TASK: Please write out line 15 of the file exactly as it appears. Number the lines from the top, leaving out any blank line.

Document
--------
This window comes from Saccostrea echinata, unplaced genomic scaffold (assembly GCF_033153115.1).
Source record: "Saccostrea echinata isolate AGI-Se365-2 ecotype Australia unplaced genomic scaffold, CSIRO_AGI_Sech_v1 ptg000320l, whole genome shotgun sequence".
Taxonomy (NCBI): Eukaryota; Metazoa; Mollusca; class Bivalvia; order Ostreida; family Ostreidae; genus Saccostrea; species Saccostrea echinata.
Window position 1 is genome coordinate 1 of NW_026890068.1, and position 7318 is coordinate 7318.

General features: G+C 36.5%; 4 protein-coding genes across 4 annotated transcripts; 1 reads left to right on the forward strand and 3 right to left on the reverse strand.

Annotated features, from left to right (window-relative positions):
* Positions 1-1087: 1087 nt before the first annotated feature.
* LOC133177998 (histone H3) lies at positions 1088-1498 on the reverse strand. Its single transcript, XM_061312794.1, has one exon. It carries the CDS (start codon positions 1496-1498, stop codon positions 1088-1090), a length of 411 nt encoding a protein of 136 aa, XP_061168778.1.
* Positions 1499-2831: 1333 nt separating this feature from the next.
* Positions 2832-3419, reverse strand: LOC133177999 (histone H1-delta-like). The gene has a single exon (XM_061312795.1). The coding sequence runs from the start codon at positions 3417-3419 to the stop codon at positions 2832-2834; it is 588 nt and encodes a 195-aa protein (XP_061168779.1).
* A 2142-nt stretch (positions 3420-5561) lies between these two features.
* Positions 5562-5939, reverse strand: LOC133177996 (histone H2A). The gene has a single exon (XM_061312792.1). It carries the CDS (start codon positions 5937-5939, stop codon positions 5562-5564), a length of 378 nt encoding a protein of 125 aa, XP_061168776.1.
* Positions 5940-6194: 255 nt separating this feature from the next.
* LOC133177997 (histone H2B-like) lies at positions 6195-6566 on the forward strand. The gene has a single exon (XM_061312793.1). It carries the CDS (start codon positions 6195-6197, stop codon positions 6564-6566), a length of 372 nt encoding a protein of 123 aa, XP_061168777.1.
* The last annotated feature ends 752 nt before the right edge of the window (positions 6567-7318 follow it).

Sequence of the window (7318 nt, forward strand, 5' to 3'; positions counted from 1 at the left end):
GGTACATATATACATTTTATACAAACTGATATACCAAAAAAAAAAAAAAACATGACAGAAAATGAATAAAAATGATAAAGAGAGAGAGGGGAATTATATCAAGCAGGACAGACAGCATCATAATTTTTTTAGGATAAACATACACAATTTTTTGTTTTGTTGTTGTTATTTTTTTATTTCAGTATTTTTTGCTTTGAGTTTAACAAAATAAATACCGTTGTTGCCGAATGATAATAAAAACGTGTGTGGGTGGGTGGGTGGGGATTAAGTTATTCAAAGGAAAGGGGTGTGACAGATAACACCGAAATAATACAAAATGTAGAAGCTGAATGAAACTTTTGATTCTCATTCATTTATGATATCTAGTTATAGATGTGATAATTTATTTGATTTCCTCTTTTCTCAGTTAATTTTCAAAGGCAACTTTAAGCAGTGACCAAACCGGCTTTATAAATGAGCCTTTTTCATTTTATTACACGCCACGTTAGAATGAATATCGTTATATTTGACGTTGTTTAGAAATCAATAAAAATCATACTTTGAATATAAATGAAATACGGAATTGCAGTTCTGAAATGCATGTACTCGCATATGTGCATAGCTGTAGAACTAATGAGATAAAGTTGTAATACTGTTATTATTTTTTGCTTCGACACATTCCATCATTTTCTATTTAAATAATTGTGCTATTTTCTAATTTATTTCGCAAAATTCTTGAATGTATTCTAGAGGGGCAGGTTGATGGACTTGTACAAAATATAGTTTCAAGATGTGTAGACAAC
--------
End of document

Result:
* The last annotated feature ends 752 nt before the right edge of the window (positions 6567-7318 follow it).